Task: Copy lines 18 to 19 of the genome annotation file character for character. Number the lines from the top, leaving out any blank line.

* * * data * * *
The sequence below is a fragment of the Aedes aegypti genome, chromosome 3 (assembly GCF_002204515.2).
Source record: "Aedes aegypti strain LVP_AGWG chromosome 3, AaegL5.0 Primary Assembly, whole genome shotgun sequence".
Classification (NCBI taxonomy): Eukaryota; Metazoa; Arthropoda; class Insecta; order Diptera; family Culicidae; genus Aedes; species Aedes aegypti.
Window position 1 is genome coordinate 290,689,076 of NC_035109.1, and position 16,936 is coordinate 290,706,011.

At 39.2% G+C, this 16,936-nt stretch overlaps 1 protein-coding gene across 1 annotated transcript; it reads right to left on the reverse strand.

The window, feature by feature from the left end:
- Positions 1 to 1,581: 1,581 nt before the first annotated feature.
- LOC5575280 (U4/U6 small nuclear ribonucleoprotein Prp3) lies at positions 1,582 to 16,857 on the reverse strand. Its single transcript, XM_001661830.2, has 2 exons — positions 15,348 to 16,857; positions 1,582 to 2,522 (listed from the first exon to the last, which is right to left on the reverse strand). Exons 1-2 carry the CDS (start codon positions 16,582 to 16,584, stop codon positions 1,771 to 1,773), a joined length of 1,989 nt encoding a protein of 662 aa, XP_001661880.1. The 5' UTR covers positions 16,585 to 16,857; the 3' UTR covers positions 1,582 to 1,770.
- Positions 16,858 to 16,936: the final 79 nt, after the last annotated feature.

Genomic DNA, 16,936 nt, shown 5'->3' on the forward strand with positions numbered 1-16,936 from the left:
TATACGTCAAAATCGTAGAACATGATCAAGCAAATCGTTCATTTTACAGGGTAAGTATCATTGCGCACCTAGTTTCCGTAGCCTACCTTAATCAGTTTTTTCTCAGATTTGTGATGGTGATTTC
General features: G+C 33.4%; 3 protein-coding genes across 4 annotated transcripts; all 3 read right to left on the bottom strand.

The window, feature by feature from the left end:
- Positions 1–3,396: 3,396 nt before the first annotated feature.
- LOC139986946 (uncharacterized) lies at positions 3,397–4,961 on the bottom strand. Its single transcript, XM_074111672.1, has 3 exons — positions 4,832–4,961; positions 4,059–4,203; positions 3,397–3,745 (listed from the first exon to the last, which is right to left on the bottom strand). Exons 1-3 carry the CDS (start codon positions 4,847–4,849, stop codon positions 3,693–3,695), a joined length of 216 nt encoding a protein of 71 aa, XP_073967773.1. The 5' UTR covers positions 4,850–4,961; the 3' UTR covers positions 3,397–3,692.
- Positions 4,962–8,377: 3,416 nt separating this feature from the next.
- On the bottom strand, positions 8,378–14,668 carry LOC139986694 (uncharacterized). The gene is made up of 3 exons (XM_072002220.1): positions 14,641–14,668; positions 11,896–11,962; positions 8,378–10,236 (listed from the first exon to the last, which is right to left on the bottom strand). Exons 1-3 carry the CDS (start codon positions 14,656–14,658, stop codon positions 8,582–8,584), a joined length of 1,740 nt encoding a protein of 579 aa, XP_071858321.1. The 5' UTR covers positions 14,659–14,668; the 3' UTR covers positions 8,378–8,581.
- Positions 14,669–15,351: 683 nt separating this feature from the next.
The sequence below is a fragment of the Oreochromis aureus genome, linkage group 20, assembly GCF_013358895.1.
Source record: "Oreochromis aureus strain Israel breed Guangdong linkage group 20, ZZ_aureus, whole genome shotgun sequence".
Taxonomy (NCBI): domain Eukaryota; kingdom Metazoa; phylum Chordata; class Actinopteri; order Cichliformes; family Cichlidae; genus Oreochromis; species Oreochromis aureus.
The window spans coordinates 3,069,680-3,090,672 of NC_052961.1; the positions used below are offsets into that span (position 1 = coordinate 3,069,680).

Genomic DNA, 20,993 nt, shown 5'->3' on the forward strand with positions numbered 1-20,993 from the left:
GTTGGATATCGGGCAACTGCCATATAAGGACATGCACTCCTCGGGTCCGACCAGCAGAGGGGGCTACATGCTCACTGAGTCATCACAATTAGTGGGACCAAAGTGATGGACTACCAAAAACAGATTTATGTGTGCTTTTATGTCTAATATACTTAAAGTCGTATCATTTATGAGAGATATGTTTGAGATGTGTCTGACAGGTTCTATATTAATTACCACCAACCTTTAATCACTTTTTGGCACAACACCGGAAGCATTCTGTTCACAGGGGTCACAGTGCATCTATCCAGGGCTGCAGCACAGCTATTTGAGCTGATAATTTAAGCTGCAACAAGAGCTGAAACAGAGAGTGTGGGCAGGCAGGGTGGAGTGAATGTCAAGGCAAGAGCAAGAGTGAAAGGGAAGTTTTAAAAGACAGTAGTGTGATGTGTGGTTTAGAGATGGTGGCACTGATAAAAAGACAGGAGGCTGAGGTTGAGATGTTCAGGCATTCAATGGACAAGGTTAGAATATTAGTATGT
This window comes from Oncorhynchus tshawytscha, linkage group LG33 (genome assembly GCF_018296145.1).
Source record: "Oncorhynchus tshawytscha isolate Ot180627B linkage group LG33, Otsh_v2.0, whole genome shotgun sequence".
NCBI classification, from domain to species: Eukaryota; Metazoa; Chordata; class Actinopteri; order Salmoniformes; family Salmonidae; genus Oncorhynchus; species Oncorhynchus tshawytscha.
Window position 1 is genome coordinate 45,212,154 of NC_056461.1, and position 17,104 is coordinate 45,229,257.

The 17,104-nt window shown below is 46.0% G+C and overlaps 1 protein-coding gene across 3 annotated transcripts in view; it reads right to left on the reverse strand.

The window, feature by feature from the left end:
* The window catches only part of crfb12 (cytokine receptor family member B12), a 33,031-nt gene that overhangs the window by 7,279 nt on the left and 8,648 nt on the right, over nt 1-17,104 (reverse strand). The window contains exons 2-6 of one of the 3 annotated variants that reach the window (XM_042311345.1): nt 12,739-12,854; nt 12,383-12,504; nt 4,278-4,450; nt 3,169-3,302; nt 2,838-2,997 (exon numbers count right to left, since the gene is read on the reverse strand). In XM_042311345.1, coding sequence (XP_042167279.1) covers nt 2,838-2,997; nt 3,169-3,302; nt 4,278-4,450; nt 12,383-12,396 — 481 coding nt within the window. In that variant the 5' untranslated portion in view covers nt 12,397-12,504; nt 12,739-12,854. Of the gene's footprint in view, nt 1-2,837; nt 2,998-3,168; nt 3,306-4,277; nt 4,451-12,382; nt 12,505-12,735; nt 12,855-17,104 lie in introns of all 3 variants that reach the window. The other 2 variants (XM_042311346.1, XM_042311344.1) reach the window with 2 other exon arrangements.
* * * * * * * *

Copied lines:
- Positions 14,669–15,351: 683 nt separating this feature from the next.
The sequence below is a fragment of the Oreochromis aureus genome, linkage group 20, assembly GCF_013358895.1.